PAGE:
Kang G, Suh YL, Han J, Kwon GY, Lee SK, Seo JM. Fibrous hamartoma of infancy: An experience of a single institute. J Korean Surg Soc 2011;81:61-5.  Back to cited text no. 12
    
13.
Al-Bayaty H, Balkaran RL. Spindle cell carcinoma of the mandible: Clinicopathological and immunohistochemical characteristics. J Oral Biol Craniofac Res 2016;6:160-3.  Back to cited text no. 13
    
14.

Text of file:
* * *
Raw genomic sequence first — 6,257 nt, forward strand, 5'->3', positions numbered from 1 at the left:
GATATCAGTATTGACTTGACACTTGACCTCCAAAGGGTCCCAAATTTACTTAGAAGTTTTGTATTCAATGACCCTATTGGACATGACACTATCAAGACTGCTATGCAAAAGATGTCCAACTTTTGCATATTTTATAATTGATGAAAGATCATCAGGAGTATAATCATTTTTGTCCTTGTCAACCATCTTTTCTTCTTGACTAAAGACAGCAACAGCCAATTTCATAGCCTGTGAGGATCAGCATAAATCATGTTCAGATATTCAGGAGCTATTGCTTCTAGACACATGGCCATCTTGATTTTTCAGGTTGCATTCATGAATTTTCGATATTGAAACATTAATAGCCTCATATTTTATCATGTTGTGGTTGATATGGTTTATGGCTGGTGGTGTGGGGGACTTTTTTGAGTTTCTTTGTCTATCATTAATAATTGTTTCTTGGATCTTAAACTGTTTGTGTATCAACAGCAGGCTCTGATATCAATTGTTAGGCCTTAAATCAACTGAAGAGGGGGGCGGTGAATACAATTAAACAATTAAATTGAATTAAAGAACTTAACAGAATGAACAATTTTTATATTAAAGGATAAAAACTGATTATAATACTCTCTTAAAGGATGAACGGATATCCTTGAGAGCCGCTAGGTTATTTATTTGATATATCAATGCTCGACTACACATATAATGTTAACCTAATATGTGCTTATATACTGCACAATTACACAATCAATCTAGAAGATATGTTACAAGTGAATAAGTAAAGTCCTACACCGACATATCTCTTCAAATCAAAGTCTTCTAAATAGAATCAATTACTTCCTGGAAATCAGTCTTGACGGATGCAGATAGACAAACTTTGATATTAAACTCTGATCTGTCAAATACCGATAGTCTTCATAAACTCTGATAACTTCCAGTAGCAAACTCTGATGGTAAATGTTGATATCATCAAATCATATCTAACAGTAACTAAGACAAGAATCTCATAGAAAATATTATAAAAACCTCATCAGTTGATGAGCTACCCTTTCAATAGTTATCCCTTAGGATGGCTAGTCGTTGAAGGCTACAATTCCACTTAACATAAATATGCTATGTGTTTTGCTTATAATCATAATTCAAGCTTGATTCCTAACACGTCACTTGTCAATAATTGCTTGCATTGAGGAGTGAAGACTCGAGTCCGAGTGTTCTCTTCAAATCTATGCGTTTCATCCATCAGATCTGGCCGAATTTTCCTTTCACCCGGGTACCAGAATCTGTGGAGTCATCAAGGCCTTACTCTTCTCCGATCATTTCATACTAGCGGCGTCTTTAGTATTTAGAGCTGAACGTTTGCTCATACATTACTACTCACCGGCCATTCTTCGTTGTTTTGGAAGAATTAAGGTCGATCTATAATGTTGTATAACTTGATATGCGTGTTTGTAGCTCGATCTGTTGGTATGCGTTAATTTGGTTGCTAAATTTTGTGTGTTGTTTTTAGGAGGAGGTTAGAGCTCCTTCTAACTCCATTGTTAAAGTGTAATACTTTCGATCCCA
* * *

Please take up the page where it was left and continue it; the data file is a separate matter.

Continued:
Brasileiro BF, Martins-Filho RCS, Piva MR, da Silva LCF, Nonaka CFW, Miguel MCD. Myofibroma of the oral cavity. A rare spindle cell neoplasm. Med Oral Patol Oral Cir Bucal 2010;15:e596-600.  Back to cited text no. 14
    
15.
Khalkhali K, Azizi MR, Atighechi S. A fibrous histiocytoma of intermediate malignancy arisen from the parotid gland. Arch Iranian Med 2007;10:100-3.  Back to cited text no. 15
    


    Figures

  [Figure 1], [Figure 2], [Figure 3], [Figure 4], [Figure 5], [Figure 6], [Figure 7], [Figure 8]
 
 
    Tables

  [Table 1], [Table 2], [Table 3]